A: It is totally autobiographical and biographical, and, at the same time, just slightly autobiographical and biographical. Autobiographical because I believe that everything we do reveals part of ourselves, and slightly because it only reveals a tiny part of ourselves. Biographical because it is also and largely about other people, slightly because when we write about others, we reveal (often inadequately) only a tiny part of them.
A: I would like to be able to reach and touch the hearts of readers, obviously of many readers, and to create the desire to reflect. I would also like to stimulate their desire and enthusiasm to participate in the building of a new global society, that they might be somehow inspired by those protagonists of the novel who, living in dire poverty, in a global context determined by international events, and fully aware of the danger, chose to risk their lives, and in many cases lost them, to create a better world, and they never looked for fame and glory. Today we do not need to die; but if they lived in such incredibly dramatic times and they still believed and acted, why shouldn’t we be able to do something today, with all the resources and favourable environment? I refer, for instance, to poverty, the environment, freedom, democracy, justice...
A: It is. Their stories are so incredible. My mother used to tell me: “If you recount these events to people, they may hardly believe that they really happened.” I feel that I owe so much to them. They have been helping me through the example of their lives and with their wisdom. Maybe their hardship made them wiser. Perhaps I received more wisdom from them than in all my years travelling and studying at universities, and some of them could not even write and read, but had a great sense of human dignity. I like to think of the novel Caile as an act of love for them and, consequently, for humanity, because they were the personification of it: my wish is that the reader feels it, and that a poetic element is perceived.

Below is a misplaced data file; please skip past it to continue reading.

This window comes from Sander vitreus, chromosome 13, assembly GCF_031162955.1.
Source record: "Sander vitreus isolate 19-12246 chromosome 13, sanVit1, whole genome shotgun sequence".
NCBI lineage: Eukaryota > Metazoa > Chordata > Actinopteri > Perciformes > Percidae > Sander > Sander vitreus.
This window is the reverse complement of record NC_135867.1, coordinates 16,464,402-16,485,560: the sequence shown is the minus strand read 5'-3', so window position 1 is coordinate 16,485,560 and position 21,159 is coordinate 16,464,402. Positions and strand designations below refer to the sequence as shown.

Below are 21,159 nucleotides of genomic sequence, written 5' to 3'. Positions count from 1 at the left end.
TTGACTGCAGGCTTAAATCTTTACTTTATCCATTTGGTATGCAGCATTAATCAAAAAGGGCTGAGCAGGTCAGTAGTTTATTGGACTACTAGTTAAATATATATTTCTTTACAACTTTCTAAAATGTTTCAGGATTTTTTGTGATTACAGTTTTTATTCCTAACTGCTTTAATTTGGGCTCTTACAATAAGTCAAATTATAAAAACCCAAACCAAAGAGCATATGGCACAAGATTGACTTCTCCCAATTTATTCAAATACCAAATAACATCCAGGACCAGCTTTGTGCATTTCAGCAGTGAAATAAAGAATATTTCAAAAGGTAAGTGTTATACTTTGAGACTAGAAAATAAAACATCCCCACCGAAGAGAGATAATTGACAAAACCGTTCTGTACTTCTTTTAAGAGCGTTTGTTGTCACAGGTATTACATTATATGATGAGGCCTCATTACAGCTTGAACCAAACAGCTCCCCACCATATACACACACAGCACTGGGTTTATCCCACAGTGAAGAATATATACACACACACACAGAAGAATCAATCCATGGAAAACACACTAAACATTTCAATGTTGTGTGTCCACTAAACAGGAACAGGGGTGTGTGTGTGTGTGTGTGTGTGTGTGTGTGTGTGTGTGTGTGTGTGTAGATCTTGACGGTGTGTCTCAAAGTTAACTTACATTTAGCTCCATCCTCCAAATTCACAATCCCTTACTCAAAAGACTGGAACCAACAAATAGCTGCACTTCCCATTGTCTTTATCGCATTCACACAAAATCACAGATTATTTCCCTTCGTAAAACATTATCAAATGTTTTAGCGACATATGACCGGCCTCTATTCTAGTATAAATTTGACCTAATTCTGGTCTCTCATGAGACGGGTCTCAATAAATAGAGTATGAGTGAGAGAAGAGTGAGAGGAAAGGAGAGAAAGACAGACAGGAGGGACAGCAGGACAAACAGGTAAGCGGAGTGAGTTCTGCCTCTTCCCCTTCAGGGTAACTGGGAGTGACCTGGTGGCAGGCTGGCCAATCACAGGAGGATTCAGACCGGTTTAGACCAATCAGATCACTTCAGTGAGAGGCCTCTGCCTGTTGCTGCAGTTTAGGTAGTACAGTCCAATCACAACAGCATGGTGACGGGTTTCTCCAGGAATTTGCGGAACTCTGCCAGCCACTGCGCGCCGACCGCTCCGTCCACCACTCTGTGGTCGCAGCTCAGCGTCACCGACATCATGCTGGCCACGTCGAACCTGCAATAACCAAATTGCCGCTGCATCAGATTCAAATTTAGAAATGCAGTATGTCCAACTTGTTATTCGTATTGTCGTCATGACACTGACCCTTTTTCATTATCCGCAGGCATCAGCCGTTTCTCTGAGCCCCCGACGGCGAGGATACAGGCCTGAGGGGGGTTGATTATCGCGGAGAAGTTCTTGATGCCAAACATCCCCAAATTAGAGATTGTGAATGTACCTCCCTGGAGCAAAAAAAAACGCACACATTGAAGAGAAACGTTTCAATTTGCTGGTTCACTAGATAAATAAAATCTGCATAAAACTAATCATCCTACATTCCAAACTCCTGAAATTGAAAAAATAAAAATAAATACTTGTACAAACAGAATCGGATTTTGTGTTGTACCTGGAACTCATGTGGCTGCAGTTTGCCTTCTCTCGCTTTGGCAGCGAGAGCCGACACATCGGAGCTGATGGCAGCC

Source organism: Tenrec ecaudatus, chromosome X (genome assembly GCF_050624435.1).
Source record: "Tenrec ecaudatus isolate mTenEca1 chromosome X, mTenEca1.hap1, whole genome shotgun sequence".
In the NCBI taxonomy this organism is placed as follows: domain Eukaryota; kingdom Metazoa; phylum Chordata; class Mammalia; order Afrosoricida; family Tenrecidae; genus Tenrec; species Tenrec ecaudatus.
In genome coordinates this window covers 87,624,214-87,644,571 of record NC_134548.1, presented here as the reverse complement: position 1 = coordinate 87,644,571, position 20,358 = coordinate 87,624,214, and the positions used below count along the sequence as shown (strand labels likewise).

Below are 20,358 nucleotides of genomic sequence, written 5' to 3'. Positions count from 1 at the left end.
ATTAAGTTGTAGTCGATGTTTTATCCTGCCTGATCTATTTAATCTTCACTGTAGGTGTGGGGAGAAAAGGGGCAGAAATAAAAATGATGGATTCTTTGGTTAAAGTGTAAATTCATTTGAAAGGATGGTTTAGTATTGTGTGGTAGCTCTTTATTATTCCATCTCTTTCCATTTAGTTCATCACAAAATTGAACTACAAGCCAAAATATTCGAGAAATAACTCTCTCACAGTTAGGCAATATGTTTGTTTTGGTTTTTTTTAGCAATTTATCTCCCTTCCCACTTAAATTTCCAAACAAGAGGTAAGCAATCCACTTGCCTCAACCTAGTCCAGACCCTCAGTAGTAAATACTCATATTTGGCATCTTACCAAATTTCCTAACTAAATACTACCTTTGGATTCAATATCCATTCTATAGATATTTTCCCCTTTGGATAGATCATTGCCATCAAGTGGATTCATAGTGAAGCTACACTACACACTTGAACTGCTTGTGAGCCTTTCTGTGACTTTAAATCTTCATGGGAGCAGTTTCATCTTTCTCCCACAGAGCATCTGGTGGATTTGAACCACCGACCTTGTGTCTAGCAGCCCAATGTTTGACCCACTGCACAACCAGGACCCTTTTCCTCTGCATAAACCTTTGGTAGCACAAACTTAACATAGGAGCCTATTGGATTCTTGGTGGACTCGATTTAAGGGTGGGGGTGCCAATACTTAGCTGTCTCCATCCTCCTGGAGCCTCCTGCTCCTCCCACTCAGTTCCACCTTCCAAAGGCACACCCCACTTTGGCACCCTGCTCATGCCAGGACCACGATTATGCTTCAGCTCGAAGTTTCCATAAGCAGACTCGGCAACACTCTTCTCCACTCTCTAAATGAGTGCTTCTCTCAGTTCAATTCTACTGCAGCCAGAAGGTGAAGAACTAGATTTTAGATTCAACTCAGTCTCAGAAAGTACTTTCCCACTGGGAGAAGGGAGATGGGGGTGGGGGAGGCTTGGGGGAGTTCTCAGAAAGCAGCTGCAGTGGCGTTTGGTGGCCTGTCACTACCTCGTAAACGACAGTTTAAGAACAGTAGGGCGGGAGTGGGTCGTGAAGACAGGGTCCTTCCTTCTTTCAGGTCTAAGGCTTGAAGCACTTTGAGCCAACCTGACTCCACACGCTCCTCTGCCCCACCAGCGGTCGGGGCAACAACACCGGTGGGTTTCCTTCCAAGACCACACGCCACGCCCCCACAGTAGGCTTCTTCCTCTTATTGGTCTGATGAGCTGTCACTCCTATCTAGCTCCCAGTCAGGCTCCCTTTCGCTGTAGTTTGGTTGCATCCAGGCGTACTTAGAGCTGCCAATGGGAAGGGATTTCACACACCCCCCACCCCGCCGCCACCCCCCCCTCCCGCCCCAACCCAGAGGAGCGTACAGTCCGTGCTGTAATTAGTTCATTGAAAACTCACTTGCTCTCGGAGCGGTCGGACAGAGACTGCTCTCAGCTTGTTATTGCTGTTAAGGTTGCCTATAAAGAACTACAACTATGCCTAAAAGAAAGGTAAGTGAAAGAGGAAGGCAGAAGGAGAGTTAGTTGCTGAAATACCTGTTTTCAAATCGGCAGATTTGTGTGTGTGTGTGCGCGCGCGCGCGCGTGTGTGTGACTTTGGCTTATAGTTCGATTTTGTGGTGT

A: I think that every reader, notwithstanding their background and taste, may find a little bit of themselves in Caile, and everyone may be, to different degrees, touched by the events as they unfold. As I mentioned before, perhaps they will also find the lives of the people of the hamlet Caile inspirational. I also hope that, despite not being considered a commercial novel, Caile will be enjoyable reading.
A: The idea suddenly came to me. I prepared this cover by using the background photograph taken by one of my relatives. The two children are my nephew and niece. I added the family picture in the centre of the lake, plus the title and the author’s name. The family picture was taken in 1927, when one of them, Enrico, then seventeen years old, emigrated to America. The cover is meant to be a symbolic image, a sort of metaphor. The new generation facing their ancestors, and these looking at them: it seems as if they are looking at each other; a link between the past and the present, the Caile heroes handing down their experience and values to the new generation. The picture in the centre of the lake may also suggest a movie screen on which the children on the shore watch their ancestors’ stories unfold. The water is also a symbolic element in the novel, epitomised by Chapter 5, titled ‘The River of Solitude’: the children of the present look at the ‘River of Solitude’ and, instead of seeing themselves and their solitude reflected in the waters, they see their ancestors, who appear like a vision to help them feel that they are not alone.